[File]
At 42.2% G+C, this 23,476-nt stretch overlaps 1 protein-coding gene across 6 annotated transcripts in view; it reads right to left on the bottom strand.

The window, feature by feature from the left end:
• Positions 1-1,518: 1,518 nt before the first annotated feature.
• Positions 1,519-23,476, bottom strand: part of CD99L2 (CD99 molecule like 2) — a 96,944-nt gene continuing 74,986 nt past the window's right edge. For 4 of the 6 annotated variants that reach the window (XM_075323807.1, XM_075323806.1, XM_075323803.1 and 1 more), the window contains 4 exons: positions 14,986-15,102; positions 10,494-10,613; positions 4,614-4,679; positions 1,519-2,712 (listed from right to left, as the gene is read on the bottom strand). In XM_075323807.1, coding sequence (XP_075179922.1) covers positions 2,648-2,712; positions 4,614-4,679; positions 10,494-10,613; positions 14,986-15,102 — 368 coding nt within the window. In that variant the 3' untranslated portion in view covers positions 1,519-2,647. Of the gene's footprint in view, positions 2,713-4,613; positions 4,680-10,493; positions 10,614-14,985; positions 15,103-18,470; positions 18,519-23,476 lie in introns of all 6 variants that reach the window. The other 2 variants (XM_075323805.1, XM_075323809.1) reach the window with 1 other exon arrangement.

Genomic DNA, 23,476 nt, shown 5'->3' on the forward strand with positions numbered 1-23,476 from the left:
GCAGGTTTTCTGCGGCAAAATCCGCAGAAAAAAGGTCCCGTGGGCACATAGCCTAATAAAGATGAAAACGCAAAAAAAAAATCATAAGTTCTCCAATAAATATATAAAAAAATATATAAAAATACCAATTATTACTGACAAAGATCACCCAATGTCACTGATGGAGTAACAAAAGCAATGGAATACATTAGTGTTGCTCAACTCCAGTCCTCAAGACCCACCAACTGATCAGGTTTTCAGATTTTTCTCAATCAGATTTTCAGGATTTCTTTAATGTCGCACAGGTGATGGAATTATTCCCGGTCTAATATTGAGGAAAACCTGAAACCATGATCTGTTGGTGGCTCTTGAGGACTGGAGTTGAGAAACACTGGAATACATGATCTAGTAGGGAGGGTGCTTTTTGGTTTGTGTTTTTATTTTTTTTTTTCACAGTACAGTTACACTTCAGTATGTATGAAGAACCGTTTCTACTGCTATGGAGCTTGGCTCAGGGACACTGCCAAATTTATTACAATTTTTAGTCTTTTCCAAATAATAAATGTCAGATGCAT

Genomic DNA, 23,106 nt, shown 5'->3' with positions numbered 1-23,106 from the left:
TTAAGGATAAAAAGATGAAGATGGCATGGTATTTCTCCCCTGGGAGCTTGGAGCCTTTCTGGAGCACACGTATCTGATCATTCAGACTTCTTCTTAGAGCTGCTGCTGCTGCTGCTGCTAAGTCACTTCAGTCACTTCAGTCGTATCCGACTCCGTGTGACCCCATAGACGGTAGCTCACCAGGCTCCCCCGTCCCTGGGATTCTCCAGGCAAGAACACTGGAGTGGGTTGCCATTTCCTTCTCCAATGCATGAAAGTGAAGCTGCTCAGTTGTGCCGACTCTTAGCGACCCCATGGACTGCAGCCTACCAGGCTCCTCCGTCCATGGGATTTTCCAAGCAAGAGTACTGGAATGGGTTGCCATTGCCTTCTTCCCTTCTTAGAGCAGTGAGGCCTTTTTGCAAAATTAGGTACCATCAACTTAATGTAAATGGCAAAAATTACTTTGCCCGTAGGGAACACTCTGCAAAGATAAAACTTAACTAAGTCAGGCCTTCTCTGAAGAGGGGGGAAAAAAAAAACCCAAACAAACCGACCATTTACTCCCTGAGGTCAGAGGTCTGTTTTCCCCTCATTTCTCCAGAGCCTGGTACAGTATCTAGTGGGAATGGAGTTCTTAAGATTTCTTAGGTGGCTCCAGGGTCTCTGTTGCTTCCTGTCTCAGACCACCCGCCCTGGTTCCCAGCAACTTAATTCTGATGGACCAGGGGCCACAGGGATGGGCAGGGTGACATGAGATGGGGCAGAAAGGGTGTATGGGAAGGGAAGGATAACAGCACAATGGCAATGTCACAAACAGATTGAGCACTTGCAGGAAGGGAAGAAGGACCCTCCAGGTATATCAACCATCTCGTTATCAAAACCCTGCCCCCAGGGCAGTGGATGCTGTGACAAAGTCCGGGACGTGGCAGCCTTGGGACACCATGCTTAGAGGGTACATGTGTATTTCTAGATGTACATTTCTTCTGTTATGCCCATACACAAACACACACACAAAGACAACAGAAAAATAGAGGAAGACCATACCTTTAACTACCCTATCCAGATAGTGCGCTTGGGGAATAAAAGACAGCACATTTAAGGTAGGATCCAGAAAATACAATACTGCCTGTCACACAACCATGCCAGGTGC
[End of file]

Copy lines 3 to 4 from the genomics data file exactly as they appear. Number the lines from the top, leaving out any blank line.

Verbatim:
• Positions 1-1,518: 1,518 nt before the first annotated feature.
• Positions 1,519-23,476, bottom strand: part of CD99L2 (CD99 molecule like 2) — a 96,944-nt gene continuing 74,986 nt past the window's right edge. For 4 of the 6 annotated variants that reach the window (XM_075323807.1, XM_075323806.1, XM_075323803.1 and 1 more), the window contains 4 exons: positions 14,986-15,102; positions 10,494-10,613; positions 4,614-4,679; positions 1,519-2,712 (listed from right to left, as the gene is read on the bottom strand). In XM_075323807.1, coding sequence (XP_075179922.1) covers positions 2,648-2,712; positions 4,614-4,679; positions 10,494-10,613; positions 14,986-15,102 — 368 coding nt within the window. In that variant the 3' untranslated portion in view covers positions 1,519-2,647. Of the gene's footprint in view, positions 2,713-4,613; positions 4,680-10,493; positions 10,614-14,985; positions 15,103-18,470; positions 18,519-23,476 lie in introns of all 6 variants that reach the window. The other 2 variants (XM_075323805.1, XM_075323809.1) reach the window with 1 other exon arrangement.